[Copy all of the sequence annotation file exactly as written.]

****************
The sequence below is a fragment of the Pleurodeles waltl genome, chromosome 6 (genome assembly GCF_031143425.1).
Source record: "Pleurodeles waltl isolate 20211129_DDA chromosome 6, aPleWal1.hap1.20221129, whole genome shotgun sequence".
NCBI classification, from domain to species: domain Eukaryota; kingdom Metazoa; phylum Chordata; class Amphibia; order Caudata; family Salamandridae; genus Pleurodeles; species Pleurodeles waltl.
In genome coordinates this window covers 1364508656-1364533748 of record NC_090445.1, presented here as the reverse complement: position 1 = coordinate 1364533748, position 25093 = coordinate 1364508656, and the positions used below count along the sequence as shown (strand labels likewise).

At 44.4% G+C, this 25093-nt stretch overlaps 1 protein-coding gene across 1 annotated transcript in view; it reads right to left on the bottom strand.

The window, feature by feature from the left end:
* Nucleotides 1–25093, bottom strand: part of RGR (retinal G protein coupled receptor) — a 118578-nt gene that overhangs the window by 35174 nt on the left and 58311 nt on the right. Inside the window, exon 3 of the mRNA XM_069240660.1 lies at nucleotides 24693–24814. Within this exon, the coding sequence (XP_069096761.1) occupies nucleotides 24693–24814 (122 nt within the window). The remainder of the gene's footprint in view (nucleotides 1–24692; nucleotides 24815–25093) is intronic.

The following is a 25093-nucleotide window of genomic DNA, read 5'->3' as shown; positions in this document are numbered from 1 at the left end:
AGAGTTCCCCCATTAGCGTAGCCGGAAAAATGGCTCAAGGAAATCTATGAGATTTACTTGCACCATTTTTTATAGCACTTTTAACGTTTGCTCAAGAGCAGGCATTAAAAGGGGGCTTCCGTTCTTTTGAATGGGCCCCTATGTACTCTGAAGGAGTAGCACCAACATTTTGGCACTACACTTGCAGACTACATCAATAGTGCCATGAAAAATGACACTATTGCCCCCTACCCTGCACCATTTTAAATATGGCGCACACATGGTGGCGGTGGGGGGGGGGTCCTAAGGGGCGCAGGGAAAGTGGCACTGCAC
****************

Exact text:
The sequence below is a fragment of the Pleurodeles waltl genome, chromosome 6 (genome assembly GCF_031143425.1).
Source record: "Pleurodeles waltl isolate 20211129_DDA chromosome 6, aPleWal1.hap1.20221129, whole genome shotgun sequence".
NCBI classification, from domain to species: domain Eukaryota; kingdom Metazoa; phylum Chordata; class Amphibia; order Caudata; family Salamandridae; genus Pleurodeles; species Pleurodeles waltl.
In genome coordinates this window covers 1364508656-1364533748 of record NC_090445.1, presented here as the reverse complement: position 1 = coordinate 1364533748, position 25093 = coordinate 1364508656, and the positions used below count along the sequence as shown (strand labels likewise).

At 44.4% G+C, this 25093-nt stretch overlaps 1 protein-coding gene across 1 annotated transcript in view; it reads right to left on the bottom strand.

The window, feature by feature from the left end:
* Nucleotides 1–25093, bottom strand: part of RGR (retinal G protein coupled receptor) — a 118578-nt gene that overhangs the window by 35174 nt on the left and 58311 nt on the right. Inside the window, exon 3 of the mRNA XM_069240660.1 lies at nucleotides 24693–24814. Within this exon, the coding sequence (XP_069096761.1) occupies nucleotides 24693–24814 (122 nt within the window). The remainder of the gene's footprint in view (nucleotides 1–24692; nucleotides 24815–25093) is intronic.

The following is a 25093-nucleotide window of genomic DNA, read 5'->3' as shown; positions in this document are numbered from 1 at the left end:
AGAGTTCCCCCATTAGCGTAGCCGGAAAAATGGCTCAAGGAAATCTATGAGATTTACTTGCACCATTTTTTATAGCACTTTTAACGTTTGCTCAAGAGCAGGCATTAAAAGGGGGCTTCCGTTCTTTTGAATGGGCCCCTATGTACTCTGAAGGAGTAGCACCAACATTTTGGCACTACACTTGCAGACTACATCAATAGTGCCATGAAAAATGACACTATTGCCCCCTACCCTGCACCATTTTAAATATGGCGCACACATGGTGGCGGTGGGGGGGGGGTCCTAAGGGGCGCAGGGAAAGTGGCACTGCAC